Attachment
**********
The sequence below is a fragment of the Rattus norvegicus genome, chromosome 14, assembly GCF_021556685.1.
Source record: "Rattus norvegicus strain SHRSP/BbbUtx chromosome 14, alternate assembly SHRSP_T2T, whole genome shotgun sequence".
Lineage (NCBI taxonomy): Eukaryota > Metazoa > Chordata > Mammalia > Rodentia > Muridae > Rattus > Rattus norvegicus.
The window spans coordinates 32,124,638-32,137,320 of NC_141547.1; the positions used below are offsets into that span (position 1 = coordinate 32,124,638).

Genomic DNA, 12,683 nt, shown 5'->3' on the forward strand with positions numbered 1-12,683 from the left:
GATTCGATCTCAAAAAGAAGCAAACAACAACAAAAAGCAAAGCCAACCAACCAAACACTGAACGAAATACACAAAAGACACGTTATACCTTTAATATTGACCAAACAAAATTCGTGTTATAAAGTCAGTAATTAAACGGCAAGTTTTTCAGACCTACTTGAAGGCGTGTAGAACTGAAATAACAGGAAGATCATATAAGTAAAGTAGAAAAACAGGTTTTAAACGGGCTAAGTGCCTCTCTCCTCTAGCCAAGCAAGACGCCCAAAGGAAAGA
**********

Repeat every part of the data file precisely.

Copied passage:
The sequence below is a fragment of the Rattus norvegicus genome, chromosome 14, assembly GCF_021556685.1.
Source record: "Rattus norvegicus strain SHRSP/BbbUtx chromosome 14, alternate assembly SHRSP_T2T, whole genome shotgun sequence".
Lineage (NCBI taxonomy): Eukaryota > Metazoa > Chordata > Mammalia > Rodentia > Muridae > Rattus > Rattus norvegicus.
The window spans coordinates 32,124,638-32,137,320 of NC_141547.1; the positions used below are offsets into that span (position 1 = coordinate 32,124,638).

Genomic DNA, 12,683 nt, shown 5'->3' on the forward strand with positions numbered 1-12,683 from the left:
GATTCGATCTCAAAAAGAAGCAAACAACAACAAAAAGCAAAGCCAACCAACCAAACACTGAACGAAATACACAAAAGACACGTTATACCTTTAATATTGACCAAACAAAATTCGTGTTATAAAGTCAGTAATTAAACGGCAAGTTTTTCAGACCTACTTGAAGGCGTGTAGAACTGAAATAACAGGAAGATCATATAAGTAAAGTAGAAAAACAGGTTTTAAACGGGCTAAGTGCCTCTCTCCTCTAGCCAAGCAAGACGCCCAAAGGAAAGA